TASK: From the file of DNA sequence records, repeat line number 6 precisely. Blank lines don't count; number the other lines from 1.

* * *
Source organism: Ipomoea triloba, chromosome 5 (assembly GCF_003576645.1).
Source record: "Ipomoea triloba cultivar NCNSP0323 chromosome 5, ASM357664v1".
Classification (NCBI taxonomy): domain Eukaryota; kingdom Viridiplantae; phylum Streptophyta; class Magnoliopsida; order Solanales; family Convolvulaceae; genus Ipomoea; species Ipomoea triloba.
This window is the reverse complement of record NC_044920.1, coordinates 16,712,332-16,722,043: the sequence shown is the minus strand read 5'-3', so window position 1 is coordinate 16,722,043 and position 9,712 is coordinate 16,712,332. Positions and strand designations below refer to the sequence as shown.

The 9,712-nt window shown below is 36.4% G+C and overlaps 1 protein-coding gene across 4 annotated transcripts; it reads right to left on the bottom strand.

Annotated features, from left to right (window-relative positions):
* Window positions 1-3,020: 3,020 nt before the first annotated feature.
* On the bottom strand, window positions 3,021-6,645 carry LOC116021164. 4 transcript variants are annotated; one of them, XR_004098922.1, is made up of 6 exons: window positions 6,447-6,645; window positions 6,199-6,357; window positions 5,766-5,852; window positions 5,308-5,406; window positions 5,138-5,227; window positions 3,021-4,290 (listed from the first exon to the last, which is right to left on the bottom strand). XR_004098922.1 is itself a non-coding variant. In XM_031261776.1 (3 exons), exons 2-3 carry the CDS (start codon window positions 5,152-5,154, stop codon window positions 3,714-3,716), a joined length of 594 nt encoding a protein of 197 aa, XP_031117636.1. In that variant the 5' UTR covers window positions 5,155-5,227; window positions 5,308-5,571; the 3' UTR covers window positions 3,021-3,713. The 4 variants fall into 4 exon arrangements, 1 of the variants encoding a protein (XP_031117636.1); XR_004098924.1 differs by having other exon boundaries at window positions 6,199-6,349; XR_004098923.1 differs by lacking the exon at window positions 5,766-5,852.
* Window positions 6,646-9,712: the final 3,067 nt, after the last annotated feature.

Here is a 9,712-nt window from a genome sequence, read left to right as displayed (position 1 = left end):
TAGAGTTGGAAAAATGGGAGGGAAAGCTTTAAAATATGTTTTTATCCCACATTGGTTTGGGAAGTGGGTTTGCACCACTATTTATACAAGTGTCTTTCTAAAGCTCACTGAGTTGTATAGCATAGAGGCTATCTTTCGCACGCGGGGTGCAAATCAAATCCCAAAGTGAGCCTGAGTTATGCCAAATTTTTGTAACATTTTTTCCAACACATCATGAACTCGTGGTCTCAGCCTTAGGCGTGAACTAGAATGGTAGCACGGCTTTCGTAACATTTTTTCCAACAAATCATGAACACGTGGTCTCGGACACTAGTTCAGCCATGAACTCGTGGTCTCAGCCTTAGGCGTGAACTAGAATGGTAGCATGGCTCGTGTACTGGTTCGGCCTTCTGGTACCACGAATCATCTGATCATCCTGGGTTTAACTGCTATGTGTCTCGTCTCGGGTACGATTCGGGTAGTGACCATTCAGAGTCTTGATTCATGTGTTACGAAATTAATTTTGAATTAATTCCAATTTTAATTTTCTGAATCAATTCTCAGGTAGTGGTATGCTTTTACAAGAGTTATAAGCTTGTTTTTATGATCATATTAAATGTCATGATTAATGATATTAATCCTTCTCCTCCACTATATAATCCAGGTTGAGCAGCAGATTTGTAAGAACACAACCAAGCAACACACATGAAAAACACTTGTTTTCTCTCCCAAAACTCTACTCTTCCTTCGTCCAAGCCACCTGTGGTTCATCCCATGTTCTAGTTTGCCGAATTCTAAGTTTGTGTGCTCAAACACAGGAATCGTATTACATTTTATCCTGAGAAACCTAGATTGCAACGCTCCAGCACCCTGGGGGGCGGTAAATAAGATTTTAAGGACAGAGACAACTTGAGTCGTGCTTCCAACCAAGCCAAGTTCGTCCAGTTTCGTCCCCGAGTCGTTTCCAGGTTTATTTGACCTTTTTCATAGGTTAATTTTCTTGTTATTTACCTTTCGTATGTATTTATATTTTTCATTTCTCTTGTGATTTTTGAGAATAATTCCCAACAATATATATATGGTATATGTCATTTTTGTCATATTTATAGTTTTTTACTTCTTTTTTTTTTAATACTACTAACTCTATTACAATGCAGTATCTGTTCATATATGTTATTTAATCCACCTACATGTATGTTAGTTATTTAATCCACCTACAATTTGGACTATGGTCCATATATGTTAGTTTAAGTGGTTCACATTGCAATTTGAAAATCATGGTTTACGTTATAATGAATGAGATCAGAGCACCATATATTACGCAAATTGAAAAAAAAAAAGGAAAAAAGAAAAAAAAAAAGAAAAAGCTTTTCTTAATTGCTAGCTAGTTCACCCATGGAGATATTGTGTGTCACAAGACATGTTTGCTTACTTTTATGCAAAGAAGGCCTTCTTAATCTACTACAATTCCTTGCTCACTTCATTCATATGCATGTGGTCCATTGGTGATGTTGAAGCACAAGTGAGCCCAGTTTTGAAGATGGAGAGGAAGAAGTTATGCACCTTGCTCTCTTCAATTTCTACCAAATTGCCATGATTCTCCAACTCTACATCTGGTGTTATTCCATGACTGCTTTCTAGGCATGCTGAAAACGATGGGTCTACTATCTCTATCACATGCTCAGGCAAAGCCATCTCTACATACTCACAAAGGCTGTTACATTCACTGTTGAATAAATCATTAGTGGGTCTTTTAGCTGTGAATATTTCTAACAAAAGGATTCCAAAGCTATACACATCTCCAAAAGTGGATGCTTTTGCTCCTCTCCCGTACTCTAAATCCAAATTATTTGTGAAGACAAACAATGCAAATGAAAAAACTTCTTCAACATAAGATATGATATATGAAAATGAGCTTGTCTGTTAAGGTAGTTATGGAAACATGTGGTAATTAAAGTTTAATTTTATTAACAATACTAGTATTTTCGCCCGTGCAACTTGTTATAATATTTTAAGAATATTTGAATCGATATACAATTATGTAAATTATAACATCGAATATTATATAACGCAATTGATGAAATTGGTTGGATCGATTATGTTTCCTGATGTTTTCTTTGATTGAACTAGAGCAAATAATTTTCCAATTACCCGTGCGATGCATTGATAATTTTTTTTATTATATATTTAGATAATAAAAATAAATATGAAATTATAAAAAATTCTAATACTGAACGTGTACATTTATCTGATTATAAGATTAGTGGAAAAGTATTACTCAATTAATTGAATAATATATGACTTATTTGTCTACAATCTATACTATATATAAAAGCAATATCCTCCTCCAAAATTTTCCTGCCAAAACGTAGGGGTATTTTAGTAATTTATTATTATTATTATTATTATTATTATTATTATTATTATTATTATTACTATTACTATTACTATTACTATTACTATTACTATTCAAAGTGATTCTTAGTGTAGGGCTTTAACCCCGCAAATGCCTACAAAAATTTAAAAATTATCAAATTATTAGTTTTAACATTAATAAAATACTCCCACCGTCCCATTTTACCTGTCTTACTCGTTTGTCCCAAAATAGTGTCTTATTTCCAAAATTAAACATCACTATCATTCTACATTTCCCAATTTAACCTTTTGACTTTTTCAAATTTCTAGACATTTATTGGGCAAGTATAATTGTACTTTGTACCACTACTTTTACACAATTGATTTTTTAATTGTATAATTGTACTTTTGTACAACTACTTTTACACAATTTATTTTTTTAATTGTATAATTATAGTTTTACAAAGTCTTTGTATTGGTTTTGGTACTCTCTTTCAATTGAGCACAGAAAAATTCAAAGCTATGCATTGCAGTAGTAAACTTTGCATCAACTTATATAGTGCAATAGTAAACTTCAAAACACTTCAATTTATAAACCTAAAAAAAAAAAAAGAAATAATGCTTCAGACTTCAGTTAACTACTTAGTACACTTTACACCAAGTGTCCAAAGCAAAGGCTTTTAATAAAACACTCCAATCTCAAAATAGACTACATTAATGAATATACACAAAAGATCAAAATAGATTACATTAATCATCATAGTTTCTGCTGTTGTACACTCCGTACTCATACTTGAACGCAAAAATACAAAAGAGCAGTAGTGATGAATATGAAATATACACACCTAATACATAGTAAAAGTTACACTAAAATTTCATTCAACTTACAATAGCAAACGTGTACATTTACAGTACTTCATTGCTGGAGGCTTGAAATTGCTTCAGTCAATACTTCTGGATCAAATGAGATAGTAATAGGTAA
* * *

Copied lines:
Annotated features, from left to right (window-relative positions):